In recent years the traditional pre-wedding stag party has given way to hedonistic weekends of drinking, drugs and ritual humiliation which often leaves men in hospital or police custody.
Now research from the University of Salford in Manchester and the University of Madrid has found that many men are troubled by the extreme nature of stag dos but feel pressured by society to participate.
Dr Anthony Ellis and Daniel Briggs made an ethnographic study of stag parties, following groups as they partied in Ibiza, London, Liverpool, Manchester and Bournemouth.
They found that many men went along with ‘deviant’ behaviour so they would have stories to tell in later life which could be used as a kind of ‘cultural capital’.
But the price for their memories is an ‘uncomfortable’ and expensive night in which they are often forced to ‘suspend moral behaviour' and place themselves in risky and harmful positions.
One groom admitted he had been forced to visit a lapdancing club even though he "didn’t want to see half-naked women, let alone pay for them", while another was left half-naked while friends scrawled offensive messages in marker pen on his face and body. One man had to fight off robbers, while another described being forced to drink so much that he soiled himself.
“Harm and humiliation has become part of the theme, and not in a benign way, in a quite sadistic kind of way,” said Dr Ellis.
“We found this palpable feeling that people felt they had to enjoy themselves and if they didn’t enjoy themselves they were missing out, even if what they were actually experiencing was quite frightening.
“People told us that they had had quite troubling experiences and the general atmosphere is one of intense pressure to over-consume.”
The average stag do abroad costs around £512 (€575) per person and lasts for three nights, with popular destinations including Prague, Amsterdam, Krakow and Barcelona.
Earlier this month, a British stag party caused anger after taking selfies with a blow-up sex doll at the Ground Zero memorial of victims of 9/11.
In February a 12-strong stag travelling from Bratislava to Luton acted so appallingly that their Ryanair flight was forced into an unscheduled landing in Berlin, where airline staff handed the Brits over to waiting police officers.
In 2013, Ollie McAninch, 33, claimed he developed shingles after he was kidnapped by his friends driven out into the countryside and forced to cycle 10 miles to his own stag do wearing only a mankini.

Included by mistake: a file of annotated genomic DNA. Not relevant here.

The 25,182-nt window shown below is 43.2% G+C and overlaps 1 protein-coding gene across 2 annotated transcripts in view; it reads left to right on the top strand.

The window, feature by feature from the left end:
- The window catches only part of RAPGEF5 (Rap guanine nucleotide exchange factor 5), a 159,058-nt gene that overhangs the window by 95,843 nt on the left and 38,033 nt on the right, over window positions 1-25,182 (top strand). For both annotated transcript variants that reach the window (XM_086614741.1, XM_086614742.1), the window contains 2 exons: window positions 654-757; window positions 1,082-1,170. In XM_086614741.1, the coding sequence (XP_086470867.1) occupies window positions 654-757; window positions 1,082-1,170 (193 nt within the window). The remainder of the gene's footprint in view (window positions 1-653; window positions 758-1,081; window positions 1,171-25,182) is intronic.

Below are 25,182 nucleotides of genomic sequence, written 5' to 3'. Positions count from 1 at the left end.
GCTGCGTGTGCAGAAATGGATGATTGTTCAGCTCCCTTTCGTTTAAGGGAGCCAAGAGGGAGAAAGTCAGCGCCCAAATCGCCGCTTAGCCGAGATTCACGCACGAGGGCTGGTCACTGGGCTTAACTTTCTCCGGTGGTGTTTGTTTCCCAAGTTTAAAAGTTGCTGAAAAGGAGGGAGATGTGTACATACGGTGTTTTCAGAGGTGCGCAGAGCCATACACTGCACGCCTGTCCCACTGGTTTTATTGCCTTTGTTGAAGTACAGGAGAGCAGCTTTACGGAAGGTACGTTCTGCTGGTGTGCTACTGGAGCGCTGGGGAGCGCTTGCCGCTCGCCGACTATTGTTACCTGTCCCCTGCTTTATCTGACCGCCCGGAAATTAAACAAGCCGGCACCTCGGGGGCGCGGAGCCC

Journalist Richard Holt, 42, of Richmond, ended up in A&E following a stag do mishap in 2008.
“Stag dos are brilliant - an all-too-rare opportunity for men to forget all their responsibilities and behave like idiots,” he said.
“Sadly for me this meant drunkenly falling out of a hotel window and smashing both of my legs to pieces on the pavement 25 feet below. It looked like I might never walk again. After some genius surgery and a lot of very tough rehab, I have made a full recovery. I consider myself lucky though, as I was able to bounce back.
“Silly stag debauchery is one thing, but everyone could do with a reminder that the idiocy can go a little bit too far.”
However Martin Daubney, the former editor of Loaded magazine, believes that the debauched stag do may have had its day as men choose healthier and cheaper options like go-karting or coasteering.
“Most men loathe stag dos, but they are afraid to admit it,” he said: “If you don’t participate you are viewed as a traitor to masculinity.
“I’ve seen friends attacked by police Alsatians, or end up in police cells. It always seems to be the groom who gets in the biggest trouble, as if we’re ritually shaming the man who is abandoning singledom.
“But I think it is changing because Brits are becoming unwelcome abroad. There was a glory period where cities like Amsterdam or Prague or Dublin welcomed the Brits because they spent large amounts of money but now they are put off by the trouble.
“Young people are also drinking less and doing less drugs, so the stag do is really a dried-up old sandwich that is past its sell-by date.”
The research was published in the journal Deviant Behaviour.